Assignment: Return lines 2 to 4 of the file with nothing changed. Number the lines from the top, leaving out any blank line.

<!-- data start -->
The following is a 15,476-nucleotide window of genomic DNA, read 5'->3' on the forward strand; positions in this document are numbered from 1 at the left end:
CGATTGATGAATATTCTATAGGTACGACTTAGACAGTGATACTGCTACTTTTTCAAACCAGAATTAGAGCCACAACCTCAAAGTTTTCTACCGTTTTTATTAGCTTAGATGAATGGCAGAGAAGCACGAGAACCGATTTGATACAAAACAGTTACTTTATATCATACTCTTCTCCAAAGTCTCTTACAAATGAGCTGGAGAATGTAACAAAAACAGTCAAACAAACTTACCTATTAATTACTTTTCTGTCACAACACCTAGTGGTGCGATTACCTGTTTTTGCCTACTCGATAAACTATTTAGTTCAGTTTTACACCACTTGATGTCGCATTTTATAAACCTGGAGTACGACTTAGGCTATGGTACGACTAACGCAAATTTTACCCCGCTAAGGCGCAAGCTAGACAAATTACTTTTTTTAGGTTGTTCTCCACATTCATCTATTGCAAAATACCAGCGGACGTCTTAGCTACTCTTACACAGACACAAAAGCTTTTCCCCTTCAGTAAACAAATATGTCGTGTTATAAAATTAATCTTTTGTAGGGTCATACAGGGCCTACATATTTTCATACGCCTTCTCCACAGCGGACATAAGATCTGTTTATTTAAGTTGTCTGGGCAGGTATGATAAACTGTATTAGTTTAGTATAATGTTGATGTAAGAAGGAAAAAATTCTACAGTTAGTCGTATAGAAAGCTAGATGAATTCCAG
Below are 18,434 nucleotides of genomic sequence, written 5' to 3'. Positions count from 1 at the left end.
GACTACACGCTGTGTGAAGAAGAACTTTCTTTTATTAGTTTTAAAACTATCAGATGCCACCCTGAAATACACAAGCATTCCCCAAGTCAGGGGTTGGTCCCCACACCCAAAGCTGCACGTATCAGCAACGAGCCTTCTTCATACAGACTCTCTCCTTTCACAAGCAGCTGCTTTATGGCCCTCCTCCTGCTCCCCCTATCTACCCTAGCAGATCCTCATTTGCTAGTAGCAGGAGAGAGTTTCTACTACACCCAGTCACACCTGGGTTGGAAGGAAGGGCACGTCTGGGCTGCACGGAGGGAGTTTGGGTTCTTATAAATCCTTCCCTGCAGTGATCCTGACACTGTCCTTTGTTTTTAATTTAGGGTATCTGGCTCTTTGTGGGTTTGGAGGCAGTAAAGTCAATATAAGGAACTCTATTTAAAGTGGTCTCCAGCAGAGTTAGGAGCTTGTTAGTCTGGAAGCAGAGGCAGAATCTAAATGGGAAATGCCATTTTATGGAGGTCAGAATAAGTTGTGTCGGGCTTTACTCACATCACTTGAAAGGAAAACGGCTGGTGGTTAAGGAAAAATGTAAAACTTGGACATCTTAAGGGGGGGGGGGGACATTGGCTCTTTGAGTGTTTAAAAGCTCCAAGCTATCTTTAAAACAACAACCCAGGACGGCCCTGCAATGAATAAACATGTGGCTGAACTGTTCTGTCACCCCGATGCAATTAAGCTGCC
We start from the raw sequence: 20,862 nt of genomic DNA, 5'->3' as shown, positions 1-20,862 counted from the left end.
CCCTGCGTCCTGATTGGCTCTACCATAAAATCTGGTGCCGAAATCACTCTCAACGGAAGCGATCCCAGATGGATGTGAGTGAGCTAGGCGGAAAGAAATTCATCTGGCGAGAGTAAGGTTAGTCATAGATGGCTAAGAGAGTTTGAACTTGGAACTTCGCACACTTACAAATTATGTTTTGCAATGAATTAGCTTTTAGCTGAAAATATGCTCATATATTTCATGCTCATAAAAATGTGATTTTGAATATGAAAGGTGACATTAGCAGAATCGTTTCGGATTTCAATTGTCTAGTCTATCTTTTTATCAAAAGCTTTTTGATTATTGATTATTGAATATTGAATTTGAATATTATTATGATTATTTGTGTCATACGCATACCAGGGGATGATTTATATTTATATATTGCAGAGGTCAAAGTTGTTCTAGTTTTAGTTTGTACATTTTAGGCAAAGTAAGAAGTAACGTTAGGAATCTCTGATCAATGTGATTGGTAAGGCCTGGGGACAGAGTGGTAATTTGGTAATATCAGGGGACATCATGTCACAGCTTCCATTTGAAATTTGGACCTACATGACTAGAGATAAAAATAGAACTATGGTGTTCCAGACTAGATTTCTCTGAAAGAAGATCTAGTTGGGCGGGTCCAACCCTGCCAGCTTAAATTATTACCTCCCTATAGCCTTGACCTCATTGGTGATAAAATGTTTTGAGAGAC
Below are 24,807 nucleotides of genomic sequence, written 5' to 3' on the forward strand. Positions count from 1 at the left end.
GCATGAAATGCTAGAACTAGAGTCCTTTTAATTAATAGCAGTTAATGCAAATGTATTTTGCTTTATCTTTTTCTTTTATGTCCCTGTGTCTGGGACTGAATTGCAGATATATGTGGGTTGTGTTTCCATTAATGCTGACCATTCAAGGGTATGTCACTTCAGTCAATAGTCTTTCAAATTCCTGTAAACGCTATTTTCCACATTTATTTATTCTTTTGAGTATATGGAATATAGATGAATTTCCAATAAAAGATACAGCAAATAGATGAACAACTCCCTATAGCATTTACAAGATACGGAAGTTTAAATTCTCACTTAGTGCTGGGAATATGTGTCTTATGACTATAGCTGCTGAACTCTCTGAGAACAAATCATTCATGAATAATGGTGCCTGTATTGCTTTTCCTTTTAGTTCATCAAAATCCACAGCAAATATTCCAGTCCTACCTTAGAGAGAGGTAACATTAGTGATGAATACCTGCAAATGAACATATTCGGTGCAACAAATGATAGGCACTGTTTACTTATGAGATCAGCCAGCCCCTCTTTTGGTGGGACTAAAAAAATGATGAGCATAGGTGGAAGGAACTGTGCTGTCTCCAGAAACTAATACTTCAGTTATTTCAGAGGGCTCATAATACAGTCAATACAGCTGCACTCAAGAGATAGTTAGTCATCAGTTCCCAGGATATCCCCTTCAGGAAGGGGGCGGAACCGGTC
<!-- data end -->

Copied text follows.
CGATTGATGAATATTCTATAGGTACGACTTAGACAGTGATACTGCTACTTTTTCAAACCAGAATTAGAGCCACAACCTCAAAGTTTTCTACCGTTTTTATTAGCTTAGATGAATGGCAGAGAAGCACGAGAACCGATTTGATACAAAACAGTTACTTTATATCATACTCTTCTCCAAAGTCTCTTACAAATGAGCTGGAGAATGTAACAAAAACAGTCAAACAAACTTACCTATTAATTACTTTTCTGTCACAACACCTAGTGGTGCGATTACCTGTTTTTGCCTACTCGATAAACTATTTAGTTCAGTTTTACACCACTTGATGTCGCATTTTATAAACCTGGAGTACGACTTAGGCTATGGTACGACTAACGCAAATTTTACCCCGCTAAGGCGCAAGCTAGACAAATTACTTTTTTTAGGTTGTTCTCCACATTCATCTATTGCAAAATACCAGCGGACGTCTTAGCTACTCTTACACAGACACAAAAGCTTTTCCCCTTCAGTAAACAAATATGTCGTGTTATAAAATTAATCTTTTGTAGGGTCATACAGGGCCTACATATTTTCATACGCCTTCTCCACAGCGGACATAAGATCTGTTTATTTAAGTTGTCTGGGCAGGTATGATAAACTGTATTAGTTTAGTATAATGTTGATGTAAGAAGGAAAAAATTCTACAGTTAGTCGTATAGAAAGCTAGATGAATTCCAG
Below are 18,434 nucleotides of genomic sequence, written 5' to 3'. Positions count from 1 at the left end.
GACTACACGCTGTGTGAAGAAGAACTTTCTTTTATTAGTTTTAAAACTATCAGATGCCACCCTGAAATACACAAGCATTCCCCAAGTCAGGGGTTGGTCCCCACACCCAAAGCTGCACGTATCAGCAACGAGCCTTCTTCATACAGACTCTCTCCTTTCACAAGCAGCTGCTTTATGGCCCTCCTCCTGCTCCCCCTATCTACCCTAGCAGATCCTCATTTGCTAGTAGCAGGAGAGAGTTTCTACTACACCCAGTCACACCTGGGTTGGAAGGAAGGGCACGTCTGGGCTGCACGGAGGGAGTTTGGGTTCTTATAAATCCTTCCCTGCAGTGATCCTGACACTGTCCTTTGTTTTTAATTTAGGGTATCTGGCTCTTTGTGGGTTTGGAGGCAGTAAAGTCAATATAAGGAACTCTATTTAAAGTGGTCTCCAGCAGAGTTAGGAGCTTGTTAGTCTGGAAGCAGAGGCAGAATCTAAATGGGAAATGCCATTTTATGGAGGTCAGAATAAGTTGTGTCGGGCTTTACTCACATCACTTGAAAGGAAAACGGCTGGTGGTTAAGGAAAAATGTAAAACTTGGACATCTTAAGGGGGGGGGGGGACATTGGCTCTTTGAGTGTTTAAAAGCTCCAAGCTATCTTTAAAACAACAACCCAGGACGGCCCTGCAATGAATAAACATGTGGCTGAACTGTTCTGTCACCCCGATGCAATTAAGCTGCC